Freethought of the Day

Would you like to start your day on a freethought note? "Freethought of the Day" is a daily freethought calendar brought to you courtesy of the Freedom From Religion Foundation, highlighting birthdates, quotes, and other historic tidbits.

If you would like to be placed on the "Daily Freethought" e-mail info@ ffrf.org. To become an FFRF member, click here.


Statute for Religious Freedom (Passed)

Statute for Religious Freedom (Passed)

On this date in 1786, Thomas Jefferson's Virginia Statute for Religious Freedom passed. The preamble is a sweeping indictment of state-dictated religion, noting that "false religions over the greatest part of the world and through all time" have been maintained through the church-state. "To compell a man to furnish contributions of money for the propagation of opinions which he disbelieves is sinful and tyrannical . . . our civil rights have no dependence on our religious opinions, any more than our opinions in physics or geometry. . ." The heart of the Statute has been replicated in differing versions in most state constitutions (see quote below). So important was this Statute to Jefferson that he gave these instructions for the epitaph to be placed on his tombstone: "Thomas Jefferson/Author of the Declaration of American Independence, of the Statute of Virginia for Religious Freedom & Father of the University of Virginia." Omitting his two terms as president, Jefferson wrote these were the "testimonials that I have lived [and by which] I wish most to be remembered."

“[T]hat no man shall be compelled to frequent or support any religious worship, place, or ministry whatsoever, nor shall be enforced, restrained, molested, or burthened in his body or goods, nor shall otherwise suffer, on account of his religious opinions or belief: but that all men shall be free to profess, and by argument to maintain, their opinions in matters of religion, and that the same shall in no wise diminish, enlarge, or affect their civil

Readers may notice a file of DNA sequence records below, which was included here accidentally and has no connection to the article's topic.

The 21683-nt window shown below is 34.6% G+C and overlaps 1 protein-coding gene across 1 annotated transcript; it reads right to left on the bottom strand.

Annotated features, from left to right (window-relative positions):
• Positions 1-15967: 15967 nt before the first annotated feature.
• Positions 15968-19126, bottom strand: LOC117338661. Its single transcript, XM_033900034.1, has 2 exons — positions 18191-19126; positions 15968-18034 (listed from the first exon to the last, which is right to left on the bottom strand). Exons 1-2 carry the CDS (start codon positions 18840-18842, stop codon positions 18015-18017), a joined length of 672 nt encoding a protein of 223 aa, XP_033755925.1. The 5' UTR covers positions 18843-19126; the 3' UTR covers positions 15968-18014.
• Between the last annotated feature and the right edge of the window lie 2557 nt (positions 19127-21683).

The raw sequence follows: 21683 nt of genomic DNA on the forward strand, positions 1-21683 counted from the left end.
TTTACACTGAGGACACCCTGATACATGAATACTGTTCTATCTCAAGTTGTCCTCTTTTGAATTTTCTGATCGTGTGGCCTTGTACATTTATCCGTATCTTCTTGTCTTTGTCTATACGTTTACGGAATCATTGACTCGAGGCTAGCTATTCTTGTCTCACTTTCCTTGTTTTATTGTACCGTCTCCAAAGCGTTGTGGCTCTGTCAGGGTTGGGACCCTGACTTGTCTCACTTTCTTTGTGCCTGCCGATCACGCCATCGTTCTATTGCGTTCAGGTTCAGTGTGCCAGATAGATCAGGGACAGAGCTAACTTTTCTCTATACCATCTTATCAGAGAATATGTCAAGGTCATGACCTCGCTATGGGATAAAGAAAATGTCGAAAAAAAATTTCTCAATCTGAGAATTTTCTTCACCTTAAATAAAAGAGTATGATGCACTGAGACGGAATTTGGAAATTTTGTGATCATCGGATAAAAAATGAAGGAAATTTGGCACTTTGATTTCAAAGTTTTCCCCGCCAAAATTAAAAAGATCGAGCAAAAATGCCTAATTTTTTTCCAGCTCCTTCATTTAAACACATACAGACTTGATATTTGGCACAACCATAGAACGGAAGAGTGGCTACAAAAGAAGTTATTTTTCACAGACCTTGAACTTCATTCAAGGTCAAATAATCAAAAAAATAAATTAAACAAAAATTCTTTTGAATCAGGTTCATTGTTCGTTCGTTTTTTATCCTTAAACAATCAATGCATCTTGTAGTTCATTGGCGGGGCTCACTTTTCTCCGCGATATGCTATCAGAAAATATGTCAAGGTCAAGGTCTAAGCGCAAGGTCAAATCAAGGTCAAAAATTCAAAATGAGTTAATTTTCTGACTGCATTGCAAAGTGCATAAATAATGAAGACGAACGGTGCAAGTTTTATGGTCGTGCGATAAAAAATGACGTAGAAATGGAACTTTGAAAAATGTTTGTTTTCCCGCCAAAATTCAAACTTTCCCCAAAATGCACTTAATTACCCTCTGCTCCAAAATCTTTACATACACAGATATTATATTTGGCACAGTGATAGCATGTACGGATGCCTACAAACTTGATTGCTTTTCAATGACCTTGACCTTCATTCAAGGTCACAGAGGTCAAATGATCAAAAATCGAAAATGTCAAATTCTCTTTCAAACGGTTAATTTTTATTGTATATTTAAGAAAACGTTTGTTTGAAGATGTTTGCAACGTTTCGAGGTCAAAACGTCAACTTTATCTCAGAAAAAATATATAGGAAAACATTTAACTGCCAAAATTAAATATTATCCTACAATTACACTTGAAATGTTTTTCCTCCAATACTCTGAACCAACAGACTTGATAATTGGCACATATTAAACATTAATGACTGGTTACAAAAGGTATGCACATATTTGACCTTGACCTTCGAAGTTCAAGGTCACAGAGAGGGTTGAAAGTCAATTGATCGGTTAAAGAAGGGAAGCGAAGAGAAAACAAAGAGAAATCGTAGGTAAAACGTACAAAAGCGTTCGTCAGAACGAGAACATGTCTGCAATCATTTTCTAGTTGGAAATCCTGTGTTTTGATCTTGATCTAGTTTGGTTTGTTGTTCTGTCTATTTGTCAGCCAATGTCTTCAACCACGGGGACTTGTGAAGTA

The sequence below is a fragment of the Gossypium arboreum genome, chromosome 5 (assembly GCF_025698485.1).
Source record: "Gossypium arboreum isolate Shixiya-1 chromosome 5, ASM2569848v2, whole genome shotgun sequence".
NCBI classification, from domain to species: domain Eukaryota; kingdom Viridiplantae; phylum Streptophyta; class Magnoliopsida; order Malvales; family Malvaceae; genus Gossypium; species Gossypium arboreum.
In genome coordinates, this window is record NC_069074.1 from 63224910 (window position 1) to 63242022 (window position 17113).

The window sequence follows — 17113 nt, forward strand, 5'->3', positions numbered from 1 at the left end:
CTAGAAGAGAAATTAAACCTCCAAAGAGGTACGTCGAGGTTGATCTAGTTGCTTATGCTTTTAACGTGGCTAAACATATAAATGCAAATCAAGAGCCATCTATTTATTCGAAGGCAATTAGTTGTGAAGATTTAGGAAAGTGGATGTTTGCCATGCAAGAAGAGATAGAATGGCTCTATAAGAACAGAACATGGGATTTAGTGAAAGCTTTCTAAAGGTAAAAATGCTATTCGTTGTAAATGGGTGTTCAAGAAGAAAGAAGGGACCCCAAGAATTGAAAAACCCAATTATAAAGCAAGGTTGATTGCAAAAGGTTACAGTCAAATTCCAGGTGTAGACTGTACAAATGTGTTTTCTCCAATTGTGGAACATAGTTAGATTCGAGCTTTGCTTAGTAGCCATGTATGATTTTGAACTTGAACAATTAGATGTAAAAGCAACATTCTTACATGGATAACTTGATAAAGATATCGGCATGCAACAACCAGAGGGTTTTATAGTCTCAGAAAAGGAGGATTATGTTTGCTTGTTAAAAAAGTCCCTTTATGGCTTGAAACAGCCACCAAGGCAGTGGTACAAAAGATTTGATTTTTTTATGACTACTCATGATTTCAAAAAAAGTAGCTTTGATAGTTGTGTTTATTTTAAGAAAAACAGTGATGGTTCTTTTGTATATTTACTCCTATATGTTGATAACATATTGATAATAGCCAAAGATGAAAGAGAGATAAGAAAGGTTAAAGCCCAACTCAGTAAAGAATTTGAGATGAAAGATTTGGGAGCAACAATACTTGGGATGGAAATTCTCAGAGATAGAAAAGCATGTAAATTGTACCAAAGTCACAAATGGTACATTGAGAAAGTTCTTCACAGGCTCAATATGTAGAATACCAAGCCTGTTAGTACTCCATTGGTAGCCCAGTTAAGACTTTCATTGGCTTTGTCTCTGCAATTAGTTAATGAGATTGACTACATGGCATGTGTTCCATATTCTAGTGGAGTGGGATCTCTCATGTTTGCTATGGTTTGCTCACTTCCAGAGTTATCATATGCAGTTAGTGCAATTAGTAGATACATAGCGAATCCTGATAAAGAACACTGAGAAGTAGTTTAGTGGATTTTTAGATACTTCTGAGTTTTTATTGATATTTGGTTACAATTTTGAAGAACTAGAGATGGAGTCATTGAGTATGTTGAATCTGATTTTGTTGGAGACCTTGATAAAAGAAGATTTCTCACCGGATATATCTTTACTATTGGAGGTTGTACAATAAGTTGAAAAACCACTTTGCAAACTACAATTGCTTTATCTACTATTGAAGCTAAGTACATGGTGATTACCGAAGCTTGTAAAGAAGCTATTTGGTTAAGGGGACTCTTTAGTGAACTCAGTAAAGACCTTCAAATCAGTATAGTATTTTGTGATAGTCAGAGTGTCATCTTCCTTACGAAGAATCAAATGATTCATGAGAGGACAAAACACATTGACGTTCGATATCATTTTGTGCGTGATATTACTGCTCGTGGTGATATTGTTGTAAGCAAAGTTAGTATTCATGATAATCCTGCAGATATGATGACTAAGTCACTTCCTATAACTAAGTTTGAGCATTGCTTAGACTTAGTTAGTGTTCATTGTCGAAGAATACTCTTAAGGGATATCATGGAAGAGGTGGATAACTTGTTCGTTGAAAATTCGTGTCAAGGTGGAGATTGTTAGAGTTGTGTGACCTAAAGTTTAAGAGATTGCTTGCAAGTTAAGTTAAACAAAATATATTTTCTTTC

capacities.”

—Thomas Jefferson, The Statute of Virginia for Religious Freedom, enacted on January 16, 1786

Compiled by Annie Laurie Gaylor

© Freedom From Religion Foundation. All rights reserved.

Martin Luther King Jr Federal Holiday

Martin Luther King, Jr. Federal Holiday

I endorse it. I think it was correct. Contrary to what many have said, it sought to outlaw neither prayer nor belief in God. In a pluralistic society such as ours, who is to determine what prayer shall be spoken, and by whom? Legally, constitutionally or otherwise, the state certainly has no such right. I am strongly opposed to the efforts that have been made to nullify the decision. They have been motivated, I think, by little more than the wish to embarrass the Supreme Court. When I saw Brother Wallace going up to Washington to testify against the decision at the congressional hearings, it only strengthened my conviction that the decision was right.

—— Martin Luther King, Jr., Playboy interview, 1965. [About the Supreme Court’s decisions striking down prayer in public schools.]

Compiled by Annie Laurie Gaylor

© Freedom From Religion Foundation. All rights reserved.

Freethought of the Day

Would you like to start your day on a freethought note? "Freethought of the Day" is a daily freethought calendar brought to you courtesy of the Freedom From Religion Foundation, highlighting birthdates, quotes, and other historic tidbits.

If you would like to be placed on the "Daily Freethought" email info@ ffrf.org. To become an FFRF member, click here.


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